Evan’s shunt was placed on January 17th. Every day I check his head and once a week I do a measurement. I check his shunt and the area where the tubing is. Every day when I see that bump, I am reminded that a manmade device is keeping him alive. Shunts can malfunction at anytime. I believe the stat is that 50% malfunction in the first two years. At our most recent visit, our CT scan showed “Happy brain” as our neurosurgeon so eloquently explained it. There is still fluid, but in the areas where the fluid has drained, Evan’s once scrunched up brain is fluffing out. So far Mr. Shunt is doing its job. MORE VERY GOOD NEWS
J Because of the shape changes in Evan’s head, he needed a helmet. We are currently on a “helmet break” to see if it is impacting his ridges. We meet with the craniofacial team on July 2nd to see where we go next in getting his noggin to look “normal” Evan's monthly visit to the "helmet dude" have shown steady progress prior to our break.

The fluid on Evan’s brain impacted the way his brain formed. His pituitary gland is smaller than it should be and sits at a slight angle. We were told it could impact a number of things, and Evan is closely monitored. Thus far, only his hyrocortisol numbers are “abnormal.” In the event of moderate illness, or surgery, Evan simply takes a pill. During those freakishly scary first few days in the NICU, many doctors trotted in and out. Dr. De came by at 10pm on day 3 and gave us his concerns and simply said “I’ll be your favorite doctor because if anything is wrong, I can simply treat it with a pill.”

Evan has two butterfly vertabrae near the top of spine, and his spine has a slight curve. We have no idea how this will impact him, this is the one area that isn’t being addressed by any doctor or department.

Evan has hit some of his milestones exactly when he should. Some are running 2-3 months behind. He is crossing his mid line and from day ONE has brought his hands together. Remember, way back when I wrote my first blog after he was born I talked about the absence of his corpus callosum. This is a big word for the fibers that connect your right brain to your left brain. At first we were told Evan didn’t have one (which isn’t uncommon in kiddos with hydro, but would make the task of bringing ones hands together, or crossing the mid line when you use your right hand to grab your left foot would be difficult) We have now been told it is there, but it’s very thin. His “praying hands” as we call them have always made me smile. Further proof that progress is being made. Evan currently has PAT (parents as teachers) once a month with fantastically wonderful woman. A woman I got to share an office with during my first 5 years teaching. (Funny how things come full circle.) We also have First steps. Evan gets weekly visits with a hearing specialist and monthly visits with the vision specialist and a physical therapist.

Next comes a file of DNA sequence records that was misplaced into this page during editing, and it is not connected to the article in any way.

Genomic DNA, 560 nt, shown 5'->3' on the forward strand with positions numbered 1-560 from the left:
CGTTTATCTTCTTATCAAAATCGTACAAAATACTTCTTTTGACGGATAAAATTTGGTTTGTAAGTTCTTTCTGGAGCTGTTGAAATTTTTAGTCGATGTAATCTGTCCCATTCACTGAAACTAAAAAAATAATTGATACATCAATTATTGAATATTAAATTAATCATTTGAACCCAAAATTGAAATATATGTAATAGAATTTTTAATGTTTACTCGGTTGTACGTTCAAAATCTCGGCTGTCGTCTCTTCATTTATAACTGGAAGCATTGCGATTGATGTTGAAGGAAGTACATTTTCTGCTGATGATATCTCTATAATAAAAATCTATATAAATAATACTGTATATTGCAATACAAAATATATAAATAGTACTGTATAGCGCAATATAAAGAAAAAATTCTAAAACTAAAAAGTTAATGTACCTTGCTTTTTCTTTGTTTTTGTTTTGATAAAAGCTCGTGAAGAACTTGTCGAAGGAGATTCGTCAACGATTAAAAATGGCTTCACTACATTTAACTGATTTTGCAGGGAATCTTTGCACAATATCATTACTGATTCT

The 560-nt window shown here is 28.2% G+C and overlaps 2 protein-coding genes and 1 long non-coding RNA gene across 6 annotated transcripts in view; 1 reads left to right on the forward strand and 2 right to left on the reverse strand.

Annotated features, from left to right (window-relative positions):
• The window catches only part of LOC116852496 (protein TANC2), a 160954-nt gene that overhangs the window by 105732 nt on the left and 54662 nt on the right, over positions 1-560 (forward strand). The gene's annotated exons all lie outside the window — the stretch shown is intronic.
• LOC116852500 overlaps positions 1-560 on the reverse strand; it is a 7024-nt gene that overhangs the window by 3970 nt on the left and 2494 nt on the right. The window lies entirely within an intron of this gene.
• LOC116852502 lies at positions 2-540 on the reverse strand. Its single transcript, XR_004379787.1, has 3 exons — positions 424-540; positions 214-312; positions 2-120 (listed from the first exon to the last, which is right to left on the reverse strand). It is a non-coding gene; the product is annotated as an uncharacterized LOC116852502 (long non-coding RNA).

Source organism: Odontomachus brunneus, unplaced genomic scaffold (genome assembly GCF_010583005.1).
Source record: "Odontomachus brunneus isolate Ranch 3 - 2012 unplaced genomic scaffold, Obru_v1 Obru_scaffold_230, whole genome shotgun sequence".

Well, I believe that sums it up. In a nut shell I could have said “We were told a bunch of really scary stuff. Some of that stuff happened. Some of it didn’t. Some pretty crappy stuff that we didnt know to worry about knocked the wind out of us. Some of the bad stuff, improved and became good stuff. Whew, it’s been a wild 365 days!

One last thing…Evan’s ocularist has a glass eye. Evan’s Audiologist at Moog, and our parent educator both have profound hearing loss in one ear. Evan’s endocrinologist also has glandular deficiencies. Our ENT has a son who is Deaf. When we were first told that horrible news one year ago, I was afraid Evan wouldn’t even make it to today. I had no idea what his quality of life would be. Now, seeing everything he has overcome, accomplished and surpassed…I can’t help but wonder what Evan will be one day J